Producer/director Thomas Berna's film begins "Three Weeks Ago", at the Gendes Corporation. Trouble is afoot at this scientific laboratory, and it all seems to circulate around the development of a mysterious reagent capable of doing God-knows-what.

Jim (David Rommel), an office junior, works there with bespectacled wife Meredith (Anna Zizzo) but is also having an affair with co-worker Jenny (Joan Dinco) - arranging dates with her via post-its hidden in case files. Meredith is so busy in the labs testing the new reagent on rats that she doesn't realise what's going on literally under her nose.

But Jenny is getting possessive. That might have something to do with Jim continually telling her he's about to leave Meredith, while refusing to contact his lover for 10 days for fear of getting caught out by the wife.

Meredith's not stupid. She finds a post-it, studies the family home's latest credit card bills and hires a private eye to take photographs of Jim in compromising situations with Jenny. When she confronts him at home, he denies the entire fling: she responds by throwing a jar of reagent in his face.

Lying weasel Jim flees to Jenny's apartment, where he finds her reeling from just having narrowly escaped a mugging. He tells her that Meredith is out of town and so he can stay for the night. Jenny's feeling fragile, and is grateful for the attention from her lover (a ghastly sex scene follows) ... but strange things are happening to Jim.

The following morning, Jim feels even more peculiar. Jenny's too thick to realise it though and even when he's staggering around her kitchen asking for bacon and sausages, she simply points him in the right direction and leaves him to it. Eating them raw, that is.

To cut a long story short (for an 81-minute film, the exposition is somewhat drawn out), Jim returns to the lab and tries to get back with Meredith in order to find an antidote to the reagent. There isn't one, she gloats. Oops. This sequence culminates in an act reminiscent of the scene out the back of the club in BRAIN DAMAGE.

With strange noises in his head and a curious development in his stomach, Jim sets about feeding his new condition with equal amounts of salty foods and hot women. Well, as hot as a no-budget film can afford.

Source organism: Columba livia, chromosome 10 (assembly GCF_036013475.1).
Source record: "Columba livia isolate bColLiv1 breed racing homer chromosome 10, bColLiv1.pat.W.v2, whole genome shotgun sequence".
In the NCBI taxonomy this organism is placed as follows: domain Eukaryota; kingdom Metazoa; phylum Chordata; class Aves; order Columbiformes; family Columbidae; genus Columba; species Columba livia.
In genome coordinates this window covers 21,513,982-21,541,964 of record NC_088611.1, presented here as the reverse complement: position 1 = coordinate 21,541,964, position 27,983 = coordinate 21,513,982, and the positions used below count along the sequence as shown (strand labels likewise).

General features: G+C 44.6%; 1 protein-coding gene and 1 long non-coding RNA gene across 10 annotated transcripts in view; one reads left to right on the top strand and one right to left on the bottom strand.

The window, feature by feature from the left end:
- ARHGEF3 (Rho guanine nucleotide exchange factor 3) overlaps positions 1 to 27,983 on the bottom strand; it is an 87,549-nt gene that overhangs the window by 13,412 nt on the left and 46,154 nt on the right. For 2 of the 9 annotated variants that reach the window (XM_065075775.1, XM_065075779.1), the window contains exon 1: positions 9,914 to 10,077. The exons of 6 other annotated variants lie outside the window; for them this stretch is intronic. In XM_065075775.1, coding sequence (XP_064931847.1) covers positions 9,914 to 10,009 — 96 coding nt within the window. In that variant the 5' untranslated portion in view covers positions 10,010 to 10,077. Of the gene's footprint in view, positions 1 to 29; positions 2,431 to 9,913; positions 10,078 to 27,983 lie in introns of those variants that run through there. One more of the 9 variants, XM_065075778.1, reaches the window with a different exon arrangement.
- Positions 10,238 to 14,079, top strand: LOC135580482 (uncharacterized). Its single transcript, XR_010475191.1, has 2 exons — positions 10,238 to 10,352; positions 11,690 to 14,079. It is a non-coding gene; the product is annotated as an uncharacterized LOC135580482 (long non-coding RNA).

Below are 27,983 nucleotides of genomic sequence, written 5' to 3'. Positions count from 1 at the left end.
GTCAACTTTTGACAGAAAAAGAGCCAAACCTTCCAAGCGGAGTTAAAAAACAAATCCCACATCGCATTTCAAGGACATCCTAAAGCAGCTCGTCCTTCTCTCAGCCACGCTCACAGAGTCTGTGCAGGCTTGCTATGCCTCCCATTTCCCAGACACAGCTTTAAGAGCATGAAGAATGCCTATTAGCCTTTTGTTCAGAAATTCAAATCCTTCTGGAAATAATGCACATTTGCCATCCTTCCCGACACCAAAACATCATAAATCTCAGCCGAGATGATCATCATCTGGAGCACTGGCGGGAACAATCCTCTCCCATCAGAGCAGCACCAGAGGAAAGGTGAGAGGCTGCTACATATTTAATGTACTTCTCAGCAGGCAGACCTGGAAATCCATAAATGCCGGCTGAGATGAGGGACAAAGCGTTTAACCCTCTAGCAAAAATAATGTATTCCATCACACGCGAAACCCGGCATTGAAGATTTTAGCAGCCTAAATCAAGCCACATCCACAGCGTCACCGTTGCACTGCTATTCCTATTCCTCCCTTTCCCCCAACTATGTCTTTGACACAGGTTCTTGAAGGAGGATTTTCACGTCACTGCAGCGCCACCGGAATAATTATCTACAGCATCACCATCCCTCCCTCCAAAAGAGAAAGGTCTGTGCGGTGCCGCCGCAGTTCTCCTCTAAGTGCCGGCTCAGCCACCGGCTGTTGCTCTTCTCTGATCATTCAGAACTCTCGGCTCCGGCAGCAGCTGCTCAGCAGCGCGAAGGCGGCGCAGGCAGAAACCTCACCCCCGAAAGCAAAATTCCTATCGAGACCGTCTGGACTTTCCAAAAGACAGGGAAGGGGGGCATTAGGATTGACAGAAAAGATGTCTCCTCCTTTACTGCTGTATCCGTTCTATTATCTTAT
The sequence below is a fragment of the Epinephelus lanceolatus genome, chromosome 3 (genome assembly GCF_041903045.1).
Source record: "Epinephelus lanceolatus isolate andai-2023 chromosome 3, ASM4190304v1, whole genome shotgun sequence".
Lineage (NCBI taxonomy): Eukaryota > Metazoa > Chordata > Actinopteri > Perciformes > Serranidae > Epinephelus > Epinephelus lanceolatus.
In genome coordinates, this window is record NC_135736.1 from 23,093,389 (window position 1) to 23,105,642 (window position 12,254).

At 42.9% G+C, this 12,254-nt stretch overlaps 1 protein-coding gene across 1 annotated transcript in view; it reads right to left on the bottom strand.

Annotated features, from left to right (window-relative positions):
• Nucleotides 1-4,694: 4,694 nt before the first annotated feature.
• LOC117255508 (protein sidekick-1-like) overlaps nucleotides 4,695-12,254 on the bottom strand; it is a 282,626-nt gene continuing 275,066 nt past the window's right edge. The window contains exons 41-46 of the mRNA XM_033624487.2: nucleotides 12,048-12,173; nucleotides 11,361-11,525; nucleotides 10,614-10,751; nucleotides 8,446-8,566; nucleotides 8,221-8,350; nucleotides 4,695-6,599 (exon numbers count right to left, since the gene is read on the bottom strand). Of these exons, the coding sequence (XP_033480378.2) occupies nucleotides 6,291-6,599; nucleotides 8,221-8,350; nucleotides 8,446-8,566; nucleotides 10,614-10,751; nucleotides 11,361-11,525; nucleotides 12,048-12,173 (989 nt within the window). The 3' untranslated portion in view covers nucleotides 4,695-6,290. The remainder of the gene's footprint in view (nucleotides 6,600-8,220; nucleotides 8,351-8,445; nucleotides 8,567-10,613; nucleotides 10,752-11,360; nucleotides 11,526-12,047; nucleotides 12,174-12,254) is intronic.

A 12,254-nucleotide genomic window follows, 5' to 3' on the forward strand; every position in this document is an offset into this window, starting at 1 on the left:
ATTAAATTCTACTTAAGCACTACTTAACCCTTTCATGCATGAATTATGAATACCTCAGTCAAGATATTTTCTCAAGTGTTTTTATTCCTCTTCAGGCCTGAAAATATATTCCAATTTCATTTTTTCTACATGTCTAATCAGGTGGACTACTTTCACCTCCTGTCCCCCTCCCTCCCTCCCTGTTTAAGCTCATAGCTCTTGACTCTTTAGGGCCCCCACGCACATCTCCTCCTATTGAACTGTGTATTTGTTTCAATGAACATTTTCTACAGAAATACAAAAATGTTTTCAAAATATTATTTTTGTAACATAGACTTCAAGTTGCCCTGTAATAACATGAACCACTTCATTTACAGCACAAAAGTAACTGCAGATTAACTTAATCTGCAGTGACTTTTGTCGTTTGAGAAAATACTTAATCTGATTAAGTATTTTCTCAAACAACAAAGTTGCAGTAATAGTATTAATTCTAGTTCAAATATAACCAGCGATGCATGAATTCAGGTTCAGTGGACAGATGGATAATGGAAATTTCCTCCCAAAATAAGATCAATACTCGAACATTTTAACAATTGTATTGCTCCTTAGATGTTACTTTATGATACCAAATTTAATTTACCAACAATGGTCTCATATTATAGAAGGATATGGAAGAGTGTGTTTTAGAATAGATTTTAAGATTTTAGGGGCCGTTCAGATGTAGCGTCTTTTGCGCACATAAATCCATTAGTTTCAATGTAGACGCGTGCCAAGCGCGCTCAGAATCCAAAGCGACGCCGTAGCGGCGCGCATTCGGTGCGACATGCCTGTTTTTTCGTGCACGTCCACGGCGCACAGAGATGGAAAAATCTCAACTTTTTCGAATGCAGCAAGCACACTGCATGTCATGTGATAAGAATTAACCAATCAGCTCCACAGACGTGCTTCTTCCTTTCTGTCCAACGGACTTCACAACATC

Poor Jenny, despite her sister Suzanne's (Susan Cane) misgivings, she's so completely in love with selfish toe-rag Jim that she continues their affair - but at what cost? Patrick Netteshelm's electronic score works well in evoking an 80s atmosphere to proceedings, mimicking the sci-fi-horror strains of Howard Shore's VIDEODROME soundtrack quite closely. This is entirely appropriate: the dim lighting and sparse sets of the laboratory can also be likened to Cronenberg's magnum opus, and the themes of the film (bodily mutations; infection through sexual intimacy) are indebted to the sick Canadian's best works.

Writer Robert Gursha clearly has a thing for Cronenberg. But there's also a huge nod towards BRAIN DAMAGE in here too (the feeding of the parasite; the aforementioned blowjob scene). The unfortunate thing about COLONY OF THE DARK, then, is that it doesn't possess the intelligence or wit of either influence; this is a rather one-dimensional monster film, and pretty slow-moving at that.

The gore is cheap but quite repellent at times, the creature FX (when they finally arrive) a tad murky and the sexual politics of the script are simply all over the place. It all becomes so episodic in the second half that all themes go out of the window.

The prevailing feel of COLONY OF THE DARK is that of a stupendously low-budget American horror film which, while nods to the above and other stuff such as BASKET CASE make parts of it endearing, is pretty shit.

At the end of the day, this film is probably only going to appeal to those who can appreciate the staggeringly bad acting from Rommel (he's brilliant in a perverse way) and the FX's poverty row attempts at recalling the early films of Frank Henenlotter. I have to say, against my better judgement and regardless of my criticisms above, that includes myself.

COLONY OF THE DARK is presented in 16x9 widescreen and looks pretty terrible from beginning to end. It's old VHS standard, with faded colours, lots of noise and blacks that waver throughout. Some of the night scenes are virtually unwatchable.

At least the English 2.0 audio track fares slightly better, with clear and clean dialogue and music channels.

The only extras on the disc are short trailers for CENTIPEDE HORROR (not the rip-off of THE HUMAN CENTIPEDE I'd assumed, but a centipedes-run-amuck flick which looks pretty hilarious), DEADTIME STORIES, LAST STOP ON 13TH STREET and the rather nifty-looking NAKED MADNESS.

The disc opens with a static main menu page which, for those like me who are unfamiliar with this film, delights with the sudden pop-up of a somewhat alarming key image from the film (again, a great Cronenberg/Henenlotter nod). Great stuff.

There is no scene-selection menu but the film has remote-access by way of 18 chapters.

COLONY OF THE DARK is rubbish and I feel guilty for recommending it. But, technical issues aside (both in regards to the film and the disc), I have to say I enjoyed it. For all the wrong reasons, granted.

Review by Stuart Willis

Released by Apprehensive Films
Region 1 - NTSC
Not Rated
Extras :
see main review